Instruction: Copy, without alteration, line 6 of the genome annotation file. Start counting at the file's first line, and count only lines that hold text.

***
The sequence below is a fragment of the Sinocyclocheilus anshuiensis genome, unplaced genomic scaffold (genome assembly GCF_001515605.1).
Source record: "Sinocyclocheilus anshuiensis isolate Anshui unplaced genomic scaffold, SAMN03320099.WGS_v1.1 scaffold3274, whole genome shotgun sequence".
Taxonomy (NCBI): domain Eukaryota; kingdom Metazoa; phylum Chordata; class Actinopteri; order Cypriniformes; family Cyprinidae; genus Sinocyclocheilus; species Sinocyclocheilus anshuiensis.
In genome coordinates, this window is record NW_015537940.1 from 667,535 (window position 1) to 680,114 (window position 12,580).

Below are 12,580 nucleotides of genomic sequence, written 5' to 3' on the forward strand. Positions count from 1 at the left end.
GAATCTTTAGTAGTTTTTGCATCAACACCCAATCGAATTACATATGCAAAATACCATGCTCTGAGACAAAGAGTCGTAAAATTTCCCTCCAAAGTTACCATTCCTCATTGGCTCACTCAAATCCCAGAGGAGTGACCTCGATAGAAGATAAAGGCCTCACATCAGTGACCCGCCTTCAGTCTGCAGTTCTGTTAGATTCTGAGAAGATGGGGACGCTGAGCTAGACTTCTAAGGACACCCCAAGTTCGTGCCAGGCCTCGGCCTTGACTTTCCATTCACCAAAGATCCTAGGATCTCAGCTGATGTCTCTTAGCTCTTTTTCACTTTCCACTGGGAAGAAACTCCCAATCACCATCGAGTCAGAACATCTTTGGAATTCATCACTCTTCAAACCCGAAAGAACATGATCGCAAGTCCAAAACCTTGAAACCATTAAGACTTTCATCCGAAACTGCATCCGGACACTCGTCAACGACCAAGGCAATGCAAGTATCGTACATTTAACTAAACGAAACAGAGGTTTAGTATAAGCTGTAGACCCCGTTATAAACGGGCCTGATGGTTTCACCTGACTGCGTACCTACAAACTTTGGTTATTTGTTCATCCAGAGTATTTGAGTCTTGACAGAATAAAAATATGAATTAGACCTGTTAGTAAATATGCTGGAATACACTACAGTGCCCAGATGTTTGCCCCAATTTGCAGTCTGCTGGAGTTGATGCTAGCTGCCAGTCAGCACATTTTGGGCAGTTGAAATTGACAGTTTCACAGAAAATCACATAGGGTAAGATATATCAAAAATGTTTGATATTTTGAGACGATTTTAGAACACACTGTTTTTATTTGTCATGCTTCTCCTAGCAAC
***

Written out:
GAATCTTTAGTAGTTTTTGCATCAACACCCAATCGAATTACATATGCAAAATACCATGCTCTGAGACAAAGAGTCGTAAAATTTCCCTCCAAAGTTACCATTCCTCATTGGCTCACTCAAATCCCAGAGGAGTGACCTCGATAGAAGATAAAGGCCTCACATCAGTGACCCGCCTTCAGTCTGCAGTTCTGTTAGATTCTGAGAAGATGGGGACGCTGAGCTAGACTTCTAAGGACACCCCAAGTTCGTGCCAGGCCTCGGCCTTGACTTTCCATTCACCAAAGATCCTAGGATCTCAGCTGATGTCTCTTAGCTCTTTTTCACTTTCCACTGGGAAGAAACTCCCAATCACCATCGAGTCAGAACATCTTTGGAATTCATCACTCTTCAAACCCGAAAGAACATGATCGCAAGTCCAAAACCTTGAAACCATTAAGACTTTCATCCGAAACTGCATCCGGACACTCGTCAACGACCAAGGCAATGCAAGTATCGTACATTTAACTAAACGAAACAGAGGTTTAGTATAAGCTGTAGACCCCGTTATAAACGGGCCTGATGGTTTCACCTGACTGCGTACCTACAAACTTTGGTTATTTGTTCATCCAGAGTATTTGAGTCTTGACAGAATAAAAATATGAATTAGACCTGTTAGTAAATATGCTGGAATACACTACAGTGCCCAGATGTTTGCCCCAATTTGCAGTCTGCTGGAGTTGATGCTAGCTGCCAGTCAGCACATTTTGGGCAGTTGAAATTGACAGTTTCACAGAAAATCACATAGGGTAAGATATATCAAAAATGTTTGATATTTTGAGACGATTTTAGAACACACTGTTTTTATTTGTCATGCTTCTCCTAGCAAC